Anyway, yesterday we started our language intensive class. My profesora's name is Elena, and she is great. She speaks at a good pace and without the famous Murcian accent, which drops the 's' sounds on the ends of words and changes the 's' sounds within words to 'th.' Therefore, the word for thanks (gracias) is pronounced 'grathia.' It takes some adjusting, but I'm getting better at understanding people. She told us today that people in Murcia don't really speak other languages besides Spanish, so when we don't know how to say a word in Spanish, we have to describe it rather than say the word in English and hope that someone will understand it. The class goes from 10 to 1:30 with a half hour break in the middle, and then we're free for the rest of the day. Yesterday I went to the Mercadona, which is kind of like our version of Kroger so that I could buy groceries. That was fun! I'm having to buy parts of meals and the basic staples rather than the snack food that I'm used to buying. I've been experimenting with my cooking, though, and so far it's been going really well. The past three nights I've gone over to friends' apartments or they've come over to mine and we've eaten dinner together. My roommates generally make dinner and eat in their rooms, and I really like to eat with people, so it's been a lot of fun. Whoever goes to the other person's apartment brings something too and we switch, so it's even and also a ton of fun.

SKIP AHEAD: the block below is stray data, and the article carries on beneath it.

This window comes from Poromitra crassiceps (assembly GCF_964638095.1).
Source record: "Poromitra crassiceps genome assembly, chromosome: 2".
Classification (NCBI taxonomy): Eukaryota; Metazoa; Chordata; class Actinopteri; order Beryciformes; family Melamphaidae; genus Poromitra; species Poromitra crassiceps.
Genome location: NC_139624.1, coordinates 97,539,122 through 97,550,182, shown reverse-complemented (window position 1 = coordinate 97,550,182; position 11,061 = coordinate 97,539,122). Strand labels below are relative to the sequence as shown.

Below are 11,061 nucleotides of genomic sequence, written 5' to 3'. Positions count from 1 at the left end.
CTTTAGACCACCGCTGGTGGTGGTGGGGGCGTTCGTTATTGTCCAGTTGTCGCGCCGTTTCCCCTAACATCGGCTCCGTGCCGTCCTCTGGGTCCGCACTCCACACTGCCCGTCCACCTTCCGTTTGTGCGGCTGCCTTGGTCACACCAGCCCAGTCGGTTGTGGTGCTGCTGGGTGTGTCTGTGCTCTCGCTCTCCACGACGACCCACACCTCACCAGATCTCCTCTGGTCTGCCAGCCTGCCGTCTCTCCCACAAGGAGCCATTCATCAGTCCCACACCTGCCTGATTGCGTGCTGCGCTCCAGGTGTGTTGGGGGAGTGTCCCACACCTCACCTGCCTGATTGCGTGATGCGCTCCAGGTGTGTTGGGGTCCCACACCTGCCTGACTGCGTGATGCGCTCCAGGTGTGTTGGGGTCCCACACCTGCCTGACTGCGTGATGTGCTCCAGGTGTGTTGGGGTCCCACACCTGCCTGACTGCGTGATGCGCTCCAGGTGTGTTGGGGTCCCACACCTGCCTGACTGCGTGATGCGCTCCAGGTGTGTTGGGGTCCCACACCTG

Today after class a group of us went to lunch at a little place called Cafe y Te. I had a sandwich that was great, but the most interesting part was the chocolate that I had. Here, hot chocolate is super duper thick, kind of like melted chocolate. It's very common to eat it with churros, which is what I did, and it was delicious! After that, we went to an art museum in Murcia that has free admission. Manuel and Lara walked around with me and we talked about all of the different works of art. I really enjoyed seeing how art differed from century to century depending on what movements were happening around Europe, as well as what was happening politically and with the Church in Spain. It made me excited to take some sort of art history or history of Spain class this semester.

Each day I love Spain more and more, and it's becoming more comfortable for me. I'm getting to know my friends on a deeper level too, which is awesome. Tomorrow one of my goals is to buy or rent a book written in Spanish that is just for pleasure reading. I'll let you know how that goes!

Sunday, January 24, 2010

A Relaxing Sunday